The Conscientious Objection (Medical Activities) Bill is scheduled for Committee Stage in the House of Lords this Friday, and I have been watching its progress with interest. The Bill’s sponsor is Baroness Nuala O’Loan – a widely respected legal mind in the Lords who served as first Police Ombudsman in Northern Ireland, and is a former Chair of the Equality and Human Rights Commission’s Human Rights Inquiry. Among those who spoke in favour of the Bill at Second Reading were the former Conservative Lord Chancellor, Lord Mackay of Clashfern, and senior Conservative Peers Lord Elton, Baroness Eaton and the renowned surgeon, Lord McColl of Dulwich.
Conscientious objection was first provided for in the UK in 1757. In the last century, we accommodated 76,000 conscientious objectors during the two world wars. Freedom of conscience appears in every major human rights treaty, and freedom of belief is a protected characteristic in the Equality Act 2010, alongside gender, age and disability. Reasonable accommodation of conscientious objection is therefore a long-respected matter of liberty and equality in this country, and this respect should be as relevant today as ever.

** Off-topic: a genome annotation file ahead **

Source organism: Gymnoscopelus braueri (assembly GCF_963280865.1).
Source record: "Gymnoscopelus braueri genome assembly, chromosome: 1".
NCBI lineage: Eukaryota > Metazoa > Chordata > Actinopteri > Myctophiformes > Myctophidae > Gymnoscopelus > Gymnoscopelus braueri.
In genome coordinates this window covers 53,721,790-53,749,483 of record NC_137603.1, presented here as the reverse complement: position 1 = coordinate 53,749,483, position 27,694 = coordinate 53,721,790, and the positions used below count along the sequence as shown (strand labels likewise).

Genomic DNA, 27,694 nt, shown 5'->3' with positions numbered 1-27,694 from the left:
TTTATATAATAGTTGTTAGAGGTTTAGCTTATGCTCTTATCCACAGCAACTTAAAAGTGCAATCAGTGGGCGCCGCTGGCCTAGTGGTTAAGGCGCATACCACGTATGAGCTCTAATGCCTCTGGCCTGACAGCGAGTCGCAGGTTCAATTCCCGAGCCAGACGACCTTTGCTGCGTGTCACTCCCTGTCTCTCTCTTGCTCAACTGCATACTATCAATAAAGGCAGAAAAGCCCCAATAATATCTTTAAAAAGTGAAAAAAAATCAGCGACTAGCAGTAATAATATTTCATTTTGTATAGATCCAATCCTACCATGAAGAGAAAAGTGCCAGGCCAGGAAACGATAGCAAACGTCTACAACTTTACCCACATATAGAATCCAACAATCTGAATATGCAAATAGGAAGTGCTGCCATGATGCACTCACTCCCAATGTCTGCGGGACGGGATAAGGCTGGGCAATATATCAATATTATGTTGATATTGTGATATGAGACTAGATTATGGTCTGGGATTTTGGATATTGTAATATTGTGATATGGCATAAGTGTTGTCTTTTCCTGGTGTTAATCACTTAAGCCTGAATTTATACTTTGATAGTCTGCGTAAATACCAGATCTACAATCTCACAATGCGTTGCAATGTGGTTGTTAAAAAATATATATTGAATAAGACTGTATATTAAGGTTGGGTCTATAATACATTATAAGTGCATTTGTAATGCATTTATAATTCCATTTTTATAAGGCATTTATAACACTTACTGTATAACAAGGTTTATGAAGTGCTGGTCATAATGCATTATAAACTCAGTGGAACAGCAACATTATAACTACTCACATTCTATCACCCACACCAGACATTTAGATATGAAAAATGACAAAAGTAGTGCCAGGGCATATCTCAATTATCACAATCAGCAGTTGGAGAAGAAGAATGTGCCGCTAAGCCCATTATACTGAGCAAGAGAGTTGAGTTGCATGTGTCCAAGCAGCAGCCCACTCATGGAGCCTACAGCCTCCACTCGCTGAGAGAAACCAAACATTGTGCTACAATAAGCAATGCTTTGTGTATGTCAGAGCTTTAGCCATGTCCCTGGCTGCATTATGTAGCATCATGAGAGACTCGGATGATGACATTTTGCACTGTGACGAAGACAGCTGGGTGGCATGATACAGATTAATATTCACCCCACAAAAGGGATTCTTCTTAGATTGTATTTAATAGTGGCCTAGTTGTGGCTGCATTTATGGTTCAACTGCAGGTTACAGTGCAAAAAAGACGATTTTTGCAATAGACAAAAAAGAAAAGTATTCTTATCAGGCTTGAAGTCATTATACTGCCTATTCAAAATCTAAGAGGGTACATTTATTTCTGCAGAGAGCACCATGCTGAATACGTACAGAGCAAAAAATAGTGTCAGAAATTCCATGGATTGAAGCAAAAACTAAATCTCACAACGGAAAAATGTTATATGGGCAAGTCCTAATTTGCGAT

Yet recent interpretations of law and practice – see for example Greater Glasgow Health Board v Doogan – mean that Baroness O’Loan’s Bill is both timely and welcome, seeking as it does to clarify and affirm that, as a matter of law, no-one with a conscientious objection should be compelled to be involved in activities which they believe involve the taking of human life, such as the withdrawal of life-sustaining treatment.